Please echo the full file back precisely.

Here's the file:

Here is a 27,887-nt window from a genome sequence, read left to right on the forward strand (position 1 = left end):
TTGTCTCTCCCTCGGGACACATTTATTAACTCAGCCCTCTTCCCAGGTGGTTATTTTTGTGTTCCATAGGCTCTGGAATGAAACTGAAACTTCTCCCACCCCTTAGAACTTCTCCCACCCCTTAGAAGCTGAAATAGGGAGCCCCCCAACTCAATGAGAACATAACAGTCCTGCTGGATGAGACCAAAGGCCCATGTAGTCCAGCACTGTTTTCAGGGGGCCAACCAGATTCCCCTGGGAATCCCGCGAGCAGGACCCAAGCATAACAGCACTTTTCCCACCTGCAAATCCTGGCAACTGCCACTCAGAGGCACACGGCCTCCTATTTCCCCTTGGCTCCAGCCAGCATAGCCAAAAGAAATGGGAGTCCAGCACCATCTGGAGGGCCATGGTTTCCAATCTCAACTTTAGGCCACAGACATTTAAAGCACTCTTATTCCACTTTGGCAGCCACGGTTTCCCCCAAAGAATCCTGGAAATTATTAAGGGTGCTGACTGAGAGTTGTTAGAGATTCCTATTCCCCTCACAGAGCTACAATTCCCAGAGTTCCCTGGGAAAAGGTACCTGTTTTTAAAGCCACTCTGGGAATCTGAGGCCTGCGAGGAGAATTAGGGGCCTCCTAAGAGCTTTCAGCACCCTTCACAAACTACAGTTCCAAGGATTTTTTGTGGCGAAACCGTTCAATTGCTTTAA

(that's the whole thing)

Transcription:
Here is a 27,887-nt window from a genome sequence, read left to right on the forward strand (position 1 = left end):
TTGTCTCTCCCTCGGGACACATTTATTAACTCAGCCCTCTTCCCAGGTGGTTATTTTTGTGTTCCATAGGCTCTGGAATGAAACTGAAACTTCTCCCACCCCTTAGAACTTCTCCCACCCCTTAGAAGCTGAAATAGGGAGCCCCCCAACTCAATGAGAACATAACAGTCCTGCTGGATGAGACCAAAGGCCCATGTAGTCCAGCACTGTTTTCAGGGGGCCAACCAGATTCCCCTGGGAATCCCGCGAGCAGGACCCAAGCATAACAGCACTTTTCCCACCTGCAAATCCTGGCAACTGCCACTCAGAGGCACACGGCCTCCTATTTCCCCTTGGCTCCAGCCAGCATAGCCAAAAGAAATGGGAGTCCAGCACCATCTGGAGGGCCATGGTTTCCAATCTCAACTTTAGGCCACAGACATTTAAAGCACTCTTATTCCACTTTGGCAGCCACGGTTTCCCCCAAAGAATCCTGGAAATTATTAAGGGTGCTGACTGAGAGTTGTTAGAGATTCCTATTCCCCTCACAGAGCTACAATTCCCAGAGTTCCCTGGGAAAAGGTACCTGTTTTTAAAGCCACTCTGGGAATCTGAGGCCTGCGAGGAGAATTAGGGGCCTCCTAAGAGCTTTCAGCACCCTTCACAAACTACAGTTCCAAGGATTTTTTGTGGCGAAACCGTTCAATTGCTTTAA